Non-Destructive Bridge Testing With Advanced Micro-II Digital AE system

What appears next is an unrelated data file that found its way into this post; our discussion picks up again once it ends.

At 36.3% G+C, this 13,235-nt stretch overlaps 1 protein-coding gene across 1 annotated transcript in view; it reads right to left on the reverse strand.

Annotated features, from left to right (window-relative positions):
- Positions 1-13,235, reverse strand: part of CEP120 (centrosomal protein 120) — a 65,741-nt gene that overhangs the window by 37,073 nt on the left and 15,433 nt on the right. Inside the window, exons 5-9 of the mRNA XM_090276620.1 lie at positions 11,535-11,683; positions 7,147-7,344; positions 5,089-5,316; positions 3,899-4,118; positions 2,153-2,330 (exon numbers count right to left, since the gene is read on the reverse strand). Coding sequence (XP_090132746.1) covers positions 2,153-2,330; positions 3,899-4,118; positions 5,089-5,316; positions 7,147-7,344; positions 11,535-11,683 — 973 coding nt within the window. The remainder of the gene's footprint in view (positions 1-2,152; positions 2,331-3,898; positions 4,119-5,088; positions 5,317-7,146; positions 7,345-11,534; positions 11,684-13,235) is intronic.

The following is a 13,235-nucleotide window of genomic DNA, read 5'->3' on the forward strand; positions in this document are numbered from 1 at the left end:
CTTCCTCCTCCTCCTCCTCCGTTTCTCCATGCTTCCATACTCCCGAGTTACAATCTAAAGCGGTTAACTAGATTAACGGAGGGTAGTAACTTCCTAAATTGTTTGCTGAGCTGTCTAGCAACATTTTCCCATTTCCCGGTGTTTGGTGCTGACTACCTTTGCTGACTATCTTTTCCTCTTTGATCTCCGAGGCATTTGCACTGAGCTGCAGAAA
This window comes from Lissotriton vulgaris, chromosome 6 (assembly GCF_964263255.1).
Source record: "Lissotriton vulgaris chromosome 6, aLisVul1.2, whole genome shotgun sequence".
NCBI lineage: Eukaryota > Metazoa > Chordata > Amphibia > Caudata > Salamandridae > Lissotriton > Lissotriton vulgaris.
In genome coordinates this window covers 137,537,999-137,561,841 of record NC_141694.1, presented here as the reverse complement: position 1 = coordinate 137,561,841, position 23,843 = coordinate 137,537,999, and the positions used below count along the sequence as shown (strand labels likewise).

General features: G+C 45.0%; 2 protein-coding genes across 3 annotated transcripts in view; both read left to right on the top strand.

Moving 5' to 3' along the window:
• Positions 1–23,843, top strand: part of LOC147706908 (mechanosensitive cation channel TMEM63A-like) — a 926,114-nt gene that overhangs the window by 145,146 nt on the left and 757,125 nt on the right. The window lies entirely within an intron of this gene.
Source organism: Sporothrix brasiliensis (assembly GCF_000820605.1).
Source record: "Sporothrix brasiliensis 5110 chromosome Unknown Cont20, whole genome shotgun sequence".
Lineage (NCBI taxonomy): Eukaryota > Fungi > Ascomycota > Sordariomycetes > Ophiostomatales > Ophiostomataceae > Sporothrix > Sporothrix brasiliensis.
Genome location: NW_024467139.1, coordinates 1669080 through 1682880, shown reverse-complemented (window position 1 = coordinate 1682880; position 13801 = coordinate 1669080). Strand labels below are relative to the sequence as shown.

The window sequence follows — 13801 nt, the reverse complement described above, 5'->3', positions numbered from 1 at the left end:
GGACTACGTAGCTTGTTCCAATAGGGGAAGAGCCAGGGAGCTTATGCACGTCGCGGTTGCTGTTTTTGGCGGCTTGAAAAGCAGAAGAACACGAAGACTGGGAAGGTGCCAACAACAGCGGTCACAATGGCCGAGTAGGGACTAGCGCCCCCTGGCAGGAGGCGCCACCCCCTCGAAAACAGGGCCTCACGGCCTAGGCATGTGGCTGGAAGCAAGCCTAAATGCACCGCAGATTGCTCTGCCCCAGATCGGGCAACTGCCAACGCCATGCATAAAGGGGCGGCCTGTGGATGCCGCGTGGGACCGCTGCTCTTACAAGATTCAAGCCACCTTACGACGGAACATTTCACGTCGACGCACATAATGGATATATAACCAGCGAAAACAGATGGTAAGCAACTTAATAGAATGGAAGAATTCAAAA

The Eastern Seaboard Intermodal Transportation Applications Center (ESITAC) at Hampton University, with its stated goals to utilize University resources in partnership with state and city governments, local transit companies, private industries, and regional universities, aims to conduct research on current transportation problems facing Hampton Roads, and to advance U. S. technology and expertise that will provide safe, secure, efficient, and interconnected transportation systems. These goals incorporate U. S. DOT's stated priority for improving the safety of the nation's highway bridges. Research on and utilization of non-destructive test (NDT) and monitoring technologies for bridge safety is one of the focus areas in ESITAC's strategic planning. During the research period of January 1 - December 31, 2009, two bridges were identified as potential test candidates for NDT using the acoustic emission (AE) technology: 1. the bridge on I-164 at the Coast Guard Blvd. in the City of Portsmouth (built in 1991) that has an average daily traffic of 22,276 with 4% truck traffic according to the latest data in comparison to an average daily traffic of 11,337 with 4% truck traffic in 2004; and 2. a bridge located in the city of Williamsburg (Virginia Department VDOT Display structure 018 - 1917 (built in 1939) that has an average daily traffic of 2230 but with 5% daily average of truck traffic. Metal and non-metal bridge structure components were investigated using NDT of acoustic emission (AE) with the objective to monitor health of these bridges in collaboration with VDOT's District Structure and Bridge Engineering Department. It was proposed to develop accurate, reliable and durable NDT methods of structural health monitoring of highway bridges to help prevent spread of structural failures. In view of the changes made in the VDOT display structure 018 - 1917, research was focused on the bridge on I-164 situated near a cargo terminal at the Coast Guard Blvd. in the City of Portsmouth with the objective to investigate bridge structure element ACTIVE defects during periods of low and/or no traffic and peak and/or heavy traffic in short areas of the AE sensors. Hence, the study focused on areas with higher potential of damage. Discussions were held with the VDOT/Virginia Transportation Research Council (VTRC) bridge engineers to finalize a plan of action to utilize AE sensors on the potential inspection sites, both on the Suffolk bound and Norfolk bound lanes of the Interstate. Potential test sites were identified based on the results from a monitoring system consisting of 2 AE sensors and the data acquisition (DAQ) system. The following has already been achieved during this period: * Potential sites for monitoring and for analyzing AE were identified. * An 8 sensor system for monitoring the test sites has been designed. * Integration of the existing 4 channel hardware with the newly acquired AE system. * The newly designed AE monitoring system is based on 12V rechargeable batteries and inverters. * The DAQ, computerization and power systems are designed for their operational capability under conditions of unavailability of power. * The designed equipment is under fabrication and is being acquired by ESITAC with RITA approval. The following is being proposed for the period of 2010: * To continue studies on Virginia bridges (i.e. Figure 1) using the newly acquired 8 channel AE sensor and DAQ system. * AE monitor both the metal and non-metal (e.g. concrete) bridge structural components. * Analyze the AE data in a linear and 2D framework to locate the damages including in areas where accessibility is a challenge for the inspection team. * Establish an bridge inspection procedure and methodology based on the studies during quiet/low and peak traffic periods. * Investigate the role of thermal factors and incorporate in the inspection procedure. * Monitor, record and analyze the AE data on a near real time basis.  This proposed research on the bridge at the Coast Guard Blvd. in the City of Portsmouth is tentatively planned to commence in March, 2010 and conclude in December, 2010. The major elements of the work are shown below along with the expected start and finish dates. * Research Preparation: review of the updated status of the bridge monitoring based on the database from VDOT (MAR 2010 - APR 2010) * Data collection (MAY 2010 - AUG 2010) * Analysis of Results (SEP 2010 - OCT 2010) * Prepare and submit the final report (NOV 2010 - DEC 2010)